Trade Deal Will Hurt Urban Black Communities, Labor Ad Warns

Trade Deal Will Hurt Urban Black Communities, Labor Ad Warns

In a new line of attack against the Trans-Pacific Partnership trade deal, the AFL-CIO and the United Steelworkers union released an online video ad on Wednesday focused on the impact of manufacturing job losses on African-Americans in cities like Baltimore.

The ad, titled "American Refugee," features Mike Lewis, who worked as a crane operator at the Sparrows Point steel plant outside Baltimore for 32 years. Lewis, who is African-American, was among 2,100 workers laid off when the plant closed in August 2012.

In the video, Lewis blames U.S. trade policies for the erosion of Baltimore’s manufacturing base, echoing the longstanding complaints of labor unions and other advocacy groups. “The person that you are looking at now considers himself a refugee of our failed trade policies,” Lewis says. He then invites President Barack Obama to visit the empty industrial areas at Sparrows Point and explain to the laid-off workers how the TPP will benefit them.

The ad campaign will target U.S. House members who are undecided on the upcoming vote to give Obama fast-track authority on trade, according to an AFL-CIO spokesperson.

The fast-track bill would force Congress to vote on the pending TPP with 11 other Pacific Rim nations -- and other trade deals over the next six years -- without offering amendments or launching filibusters. The legislation may come up for a vote in the House as early as Friday.

In the middle of the 20th century, Baltimore was a hub for manufacturing and shipping, vital sources of middle class jobs in the city and surrounding areas. The Sparrows Point steel plant alone had more than 30,000 workers in 1957 and still employed 17,000 when Lewis began working there in 1979.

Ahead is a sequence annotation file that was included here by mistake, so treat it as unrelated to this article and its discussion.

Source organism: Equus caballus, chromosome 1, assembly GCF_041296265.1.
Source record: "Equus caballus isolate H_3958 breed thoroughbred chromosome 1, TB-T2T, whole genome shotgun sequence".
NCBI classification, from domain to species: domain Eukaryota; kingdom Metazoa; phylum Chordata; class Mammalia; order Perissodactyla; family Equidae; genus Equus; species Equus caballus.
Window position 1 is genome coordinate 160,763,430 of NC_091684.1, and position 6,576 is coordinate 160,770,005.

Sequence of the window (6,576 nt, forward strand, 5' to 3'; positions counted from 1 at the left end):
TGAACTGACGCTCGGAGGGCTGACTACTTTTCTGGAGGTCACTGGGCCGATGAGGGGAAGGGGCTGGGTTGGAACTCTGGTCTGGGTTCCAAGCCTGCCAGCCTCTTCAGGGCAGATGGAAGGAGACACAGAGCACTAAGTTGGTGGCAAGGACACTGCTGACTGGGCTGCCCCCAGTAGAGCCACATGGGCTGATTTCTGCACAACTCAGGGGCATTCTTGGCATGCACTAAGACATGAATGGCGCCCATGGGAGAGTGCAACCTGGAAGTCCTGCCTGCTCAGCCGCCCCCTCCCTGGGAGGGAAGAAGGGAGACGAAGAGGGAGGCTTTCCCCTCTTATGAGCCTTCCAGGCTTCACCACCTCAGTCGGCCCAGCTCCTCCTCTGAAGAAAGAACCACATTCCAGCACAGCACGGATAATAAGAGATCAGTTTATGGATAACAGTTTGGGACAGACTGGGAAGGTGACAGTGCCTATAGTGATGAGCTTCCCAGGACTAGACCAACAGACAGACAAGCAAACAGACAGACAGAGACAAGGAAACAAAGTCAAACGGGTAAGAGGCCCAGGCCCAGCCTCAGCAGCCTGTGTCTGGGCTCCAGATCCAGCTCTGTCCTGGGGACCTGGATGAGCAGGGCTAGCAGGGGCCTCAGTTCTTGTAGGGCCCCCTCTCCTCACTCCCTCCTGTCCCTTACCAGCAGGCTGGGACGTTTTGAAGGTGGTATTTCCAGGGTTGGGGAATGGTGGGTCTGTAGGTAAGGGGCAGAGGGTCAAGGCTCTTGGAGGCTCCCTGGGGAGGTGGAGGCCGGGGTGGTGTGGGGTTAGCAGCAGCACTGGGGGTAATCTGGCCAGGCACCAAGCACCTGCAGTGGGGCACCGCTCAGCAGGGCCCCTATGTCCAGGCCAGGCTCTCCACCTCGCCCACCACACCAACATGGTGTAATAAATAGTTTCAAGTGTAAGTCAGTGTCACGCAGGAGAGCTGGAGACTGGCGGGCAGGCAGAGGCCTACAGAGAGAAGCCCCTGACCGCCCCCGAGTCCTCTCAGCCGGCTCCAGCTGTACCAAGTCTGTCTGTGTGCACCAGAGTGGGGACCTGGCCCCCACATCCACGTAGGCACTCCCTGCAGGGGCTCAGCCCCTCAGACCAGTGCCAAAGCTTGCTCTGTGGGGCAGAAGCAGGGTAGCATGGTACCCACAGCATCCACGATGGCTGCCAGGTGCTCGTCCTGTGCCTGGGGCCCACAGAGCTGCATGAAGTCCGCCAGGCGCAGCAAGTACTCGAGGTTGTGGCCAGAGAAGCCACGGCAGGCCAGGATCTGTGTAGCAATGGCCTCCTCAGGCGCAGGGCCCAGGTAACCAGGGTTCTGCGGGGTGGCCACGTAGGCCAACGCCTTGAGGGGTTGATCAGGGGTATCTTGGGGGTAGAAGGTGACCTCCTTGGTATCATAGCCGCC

But beginning in the 1970s, manufacturing began to decline in Baltimore and many other U.S. cities. By 2000, Baltimore had lost over 73,000 manufacturing jobs.

While the decline of manufacturing affected residents of all races -- a fact famously depicted in the second season of HBO’s TV series "The Wire" -- it had a disproportionate impact on Baltimore's black population. Many of them had moved there during the Great Migration to find work and escape the South's more-institutionalized racism. As the Baltimore Sun reported in a profile of Sparrows Point’s laid-off workers, Lewis’ father and great-uncle moved to Baltimore from North Carolina in 1927 and found work at the plant. From 1970 to 2010, as the city hemorrhaged industrial jobs, the employment rate among the city's black men dropped from 72.8 percent to 57.5 percent. Nationwide, only 8.6 percent of African-Americans were employed in manufacturing by 2013, according to U.S. Census data.

Many observers noted the lasting impact of industrial job losses on the African-American community when Baltimore erupted in sometimes violent unrest in late April after the death of Freddie Gray in police custody.

The degree to which trade deals can be blamed for all this is a matter of debate. But even proponents of trade agreements acknowledge that increasing U.S. commerce with countries that have lower labor and environmental standards often leads to lost jobs in the United States. The nonprofit Economic Policy Institute estimates that NAFTA has eliminated over 700,000 U.S. jobs and that trade with China since that country entered the World Trade Organization has resulted in 3.2 million lost jobs.

Yet Obama has called the TPP “the most progressive” trade deal in U.S. history. "I would not be putting this forward if I was not absolutely certain that this was gonna be good for American workers," he said.

Baltimore Mayor Stephanie Rawlings-Blake (D) is one of a number of Democratic big-city mayors whose endorsement of the trade deal was solicited, and subsequently touted, by the Obama administration.

This article has been updated to include the mayor's support for the trade deal.

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